I read in the newspaper that scientists have figured out how to bring back extinct animals like passenger pigeons and woolly mammoths. So filled with possibilities was my brain that I kept giving customers incorrect change. As I rollerbladed home that evening the words in the article kept going through my head.
Thanks to advances in genomic sequencing, the woolly mammoth will once again roam the steppes of Asia.
The idea appealed to me in a way I could not yet describe. Bringing back extinct animals – yes, that was impressive and would certainly be a boon for the manufacturers of squishy toys. But the real potential here was something even greater. Over my usual dinner of Cheerios I had a vision.
I am eight years old and I am sitting at the kitchen table. The morning sun is shining and I am eating a bowl of something called Ghostbusters cereal. The cereal is made of multicolored Os of grain and little dense marshmallows that don’t seem quite like food but melt it my mouth nonetheless.
Suddenly my father comes by holding open a garbage bag.
“These sugary cereals are making you crazy,” he says, sweeping the nearly full box of Ghostbusters cereal into the large black plastic bag. I am devastated.
That was the last I saw of the great sugary cereals. Cereals made of pure sugar and oat-like structures with a commercial tie-in to a popular television show or movie. I blink back tears. Now I know why the article about un-extincting extinct animals moved me so.
I dress in all black and make sure there are batteries in my flashlight. The museum is a few miles but Mom is glad to drive me and doesn’t ask too many questions. Closing time was hours ago but I’ve seen enough movies to know how to cut a hole in the glass skylight and drop in like a spider.
In between the Monets and Caravaggios is the crowl jewel of the collection: extinct breakfast cereals, on loan from the Smithsonian. Behind heavy glass the boxes are lined up in diaramas. My eyes linger over each one. Mr. T Cereal, Smurf Berry Crunch, Nintendo Cereal System, Bill & Ted’s Excellent Cereal, and…oh yes…Ghostbusters Cereal (with Slimer inside).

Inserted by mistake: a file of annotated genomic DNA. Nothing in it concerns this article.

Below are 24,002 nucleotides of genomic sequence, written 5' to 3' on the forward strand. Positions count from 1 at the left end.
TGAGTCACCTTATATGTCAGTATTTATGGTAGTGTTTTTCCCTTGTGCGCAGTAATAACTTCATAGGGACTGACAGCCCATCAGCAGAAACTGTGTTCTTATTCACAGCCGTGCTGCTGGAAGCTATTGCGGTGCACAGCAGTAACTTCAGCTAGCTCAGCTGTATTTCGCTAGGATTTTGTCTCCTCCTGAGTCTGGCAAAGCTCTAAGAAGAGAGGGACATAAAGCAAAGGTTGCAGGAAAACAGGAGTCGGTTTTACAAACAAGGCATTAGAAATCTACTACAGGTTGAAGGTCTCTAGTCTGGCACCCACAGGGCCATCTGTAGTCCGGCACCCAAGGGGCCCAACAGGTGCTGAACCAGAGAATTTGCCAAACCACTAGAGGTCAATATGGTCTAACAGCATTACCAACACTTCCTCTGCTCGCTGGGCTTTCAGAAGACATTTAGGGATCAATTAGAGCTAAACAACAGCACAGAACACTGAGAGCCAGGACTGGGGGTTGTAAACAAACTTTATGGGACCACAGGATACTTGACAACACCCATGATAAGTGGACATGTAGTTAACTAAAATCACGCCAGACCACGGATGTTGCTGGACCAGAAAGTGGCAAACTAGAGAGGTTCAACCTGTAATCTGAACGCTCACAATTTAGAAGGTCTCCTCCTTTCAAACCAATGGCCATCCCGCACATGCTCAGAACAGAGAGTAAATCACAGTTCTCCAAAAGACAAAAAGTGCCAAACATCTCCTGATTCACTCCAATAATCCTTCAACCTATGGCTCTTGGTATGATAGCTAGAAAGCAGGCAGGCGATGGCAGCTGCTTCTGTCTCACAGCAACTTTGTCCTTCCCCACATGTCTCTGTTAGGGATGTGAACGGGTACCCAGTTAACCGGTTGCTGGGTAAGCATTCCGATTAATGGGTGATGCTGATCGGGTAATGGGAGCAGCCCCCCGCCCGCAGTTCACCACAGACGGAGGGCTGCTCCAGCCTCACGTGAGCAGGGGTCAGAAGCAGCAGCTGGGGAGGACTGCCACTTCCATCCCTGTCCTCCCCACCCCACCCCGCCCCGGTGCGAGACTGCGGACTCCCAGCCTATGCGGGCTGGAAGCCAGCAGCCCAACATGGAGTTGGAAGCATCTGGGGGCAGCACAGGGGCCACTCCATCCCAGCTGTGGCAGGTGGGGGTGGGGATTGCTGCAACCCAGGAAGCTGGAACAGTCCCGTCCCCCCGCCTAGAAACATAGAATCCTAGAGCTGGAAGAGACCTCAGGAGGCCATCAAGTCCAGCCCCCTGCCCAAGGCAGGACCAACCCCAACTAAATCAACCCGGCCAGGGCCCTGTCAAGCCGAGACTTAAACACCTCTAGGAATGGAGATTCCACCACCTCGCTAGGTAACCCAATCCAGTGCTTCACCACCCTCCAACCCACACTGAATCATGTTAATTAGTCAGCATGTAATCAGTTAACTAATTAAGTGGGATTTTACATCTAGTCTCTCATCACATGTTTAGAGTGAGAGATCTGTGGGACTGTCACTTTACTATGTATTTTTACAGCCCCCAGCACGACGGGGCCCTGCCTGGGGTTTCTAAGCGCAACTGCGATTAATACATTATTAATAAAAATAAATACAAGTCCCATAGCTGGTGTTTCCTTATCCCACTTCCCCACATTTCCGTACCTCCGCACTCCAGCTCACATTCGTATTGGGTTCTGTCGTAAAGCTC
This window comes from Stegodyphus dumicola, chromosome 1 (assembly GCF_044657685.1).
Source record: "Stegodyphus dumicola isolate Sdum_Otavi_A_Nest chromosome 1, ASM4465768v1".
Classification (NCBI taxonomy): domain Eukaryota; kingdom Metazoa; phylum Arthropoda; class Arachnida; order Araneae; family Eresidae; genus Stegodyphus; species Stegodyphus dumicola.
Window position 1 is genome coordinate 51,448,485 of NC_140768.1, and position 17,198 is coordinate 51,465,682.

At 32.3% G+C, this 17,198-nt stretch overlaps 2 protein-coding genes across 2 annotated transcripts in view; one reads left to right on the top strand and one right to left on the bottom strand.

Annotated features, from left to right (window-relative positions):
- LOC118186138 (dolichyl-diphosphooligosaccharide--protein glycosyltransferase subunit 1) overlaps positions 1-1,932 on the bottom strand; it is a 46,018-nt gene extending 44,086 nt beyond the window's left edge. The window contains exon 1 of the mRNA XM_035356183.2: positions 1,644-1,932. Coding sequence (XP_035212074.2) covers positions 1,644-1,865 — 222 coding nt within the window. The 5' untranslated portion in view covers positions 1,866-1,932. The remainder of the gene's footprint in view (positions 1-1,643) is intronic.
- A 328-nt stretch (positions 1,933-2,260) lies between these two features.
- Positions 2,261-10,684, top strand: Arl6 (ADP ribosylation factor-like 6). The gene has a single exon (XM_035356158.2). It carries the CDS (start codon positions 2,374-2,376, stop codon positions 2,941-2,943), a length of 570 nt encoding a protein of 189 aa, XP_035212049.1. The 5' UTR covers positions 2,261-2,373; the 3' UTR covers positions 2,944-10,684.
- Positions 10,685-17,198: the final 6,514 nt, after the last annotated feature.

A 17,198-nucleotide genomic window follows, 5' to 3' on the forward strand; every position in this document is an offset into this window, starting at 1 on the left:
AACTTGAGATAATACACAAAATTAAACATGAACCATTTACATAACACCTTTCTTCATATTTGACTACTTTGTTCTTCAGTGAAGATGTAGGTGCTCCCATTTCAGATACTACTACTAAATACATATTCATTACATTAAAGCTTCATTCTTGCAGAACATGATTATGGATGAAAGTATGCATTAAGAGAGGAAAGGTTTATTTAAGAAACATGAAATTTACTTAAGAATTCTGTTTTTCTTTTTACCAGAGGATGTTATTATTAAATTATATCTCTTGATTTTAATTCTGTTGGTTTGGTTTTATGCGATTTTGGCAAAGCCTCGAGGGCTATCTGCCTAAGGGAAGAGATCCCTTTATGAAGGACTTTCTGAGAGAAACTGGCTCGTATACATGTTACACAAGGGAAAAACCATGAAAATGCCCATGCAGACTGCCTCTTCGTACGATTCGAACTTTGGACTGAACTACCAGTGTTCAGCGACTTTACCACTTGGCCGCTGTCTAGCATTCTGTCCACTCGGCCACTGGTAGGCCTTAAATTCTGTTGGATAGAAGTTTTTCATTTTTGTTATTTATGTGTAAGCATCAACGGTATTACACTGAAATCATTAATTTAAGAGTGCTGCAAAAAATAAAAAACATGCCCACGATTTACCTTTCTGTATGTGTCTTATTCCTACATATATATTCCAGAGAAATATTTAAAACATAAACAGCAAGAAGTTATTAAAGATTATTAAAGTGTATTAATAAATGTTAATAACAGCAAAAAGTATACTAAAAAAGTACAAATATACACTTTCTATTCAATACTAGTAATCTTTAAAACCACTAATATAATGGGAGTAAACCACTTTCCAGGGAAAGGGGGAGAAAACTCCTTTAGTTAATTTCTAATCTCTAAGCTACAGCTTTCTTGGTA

These cereals have been off supermarket shelves for decades. These are last survivors, their genetic structures and free toys perfectly preserved for the viewing public, and a day when science fiction would finally become science.
The genomes of these cereals turned out to be not as complicated as I’d feared. All I really had to do was add milk, and the colored oats and marshmallows would distintegrate into an extremely sweet primordial soup. Then boil off the milk, implant the leftover cereal residue into boxes of newer cereals that are still in circulation, and voila – resurrection.
For days I was in a dream state. I was eating cereals that were supposed to be long dead. I pittied the poor fool that couldn’t eat Mr. T cereal for breakfast, lunch, and dinner.
And then one morning I realized I had been up for days, functioning on nothing more than the sugar rush from the cereals. I wanted to stop but could not. I ate one bowl after another. Suddenly it was clear to me what was going on. These cereals had been created and marketed to kids in another time. Our present environment had no defenses against the glazed oats and marshmallows. If only I had not been so eager and fallen victim to human folly.
Just when I thought I would never be free of the sugar rush, my father appeared.
“Dad, you were right,” I said. “It’s too late for me, but you can still save yourself.”
But instead of running away, I saw that he was holding something. It was a large, black, plastic garbage bag. I rubbed my eyes.
In one motion my father swept the resurrected cereals into the bag, and tied it shut with the built-in plastic drawstring. I could see the boxes writhing inside. He ran out of the house, just in time to catch the garbage truck, which was techinically only supposed to pick up paper, but could be bribed into taking some extra baggage.
And as I watched the truck drive away, I soberly reflected on the danger of bringing back creatures long extinct. Sometimes your curiosity gets the best of you.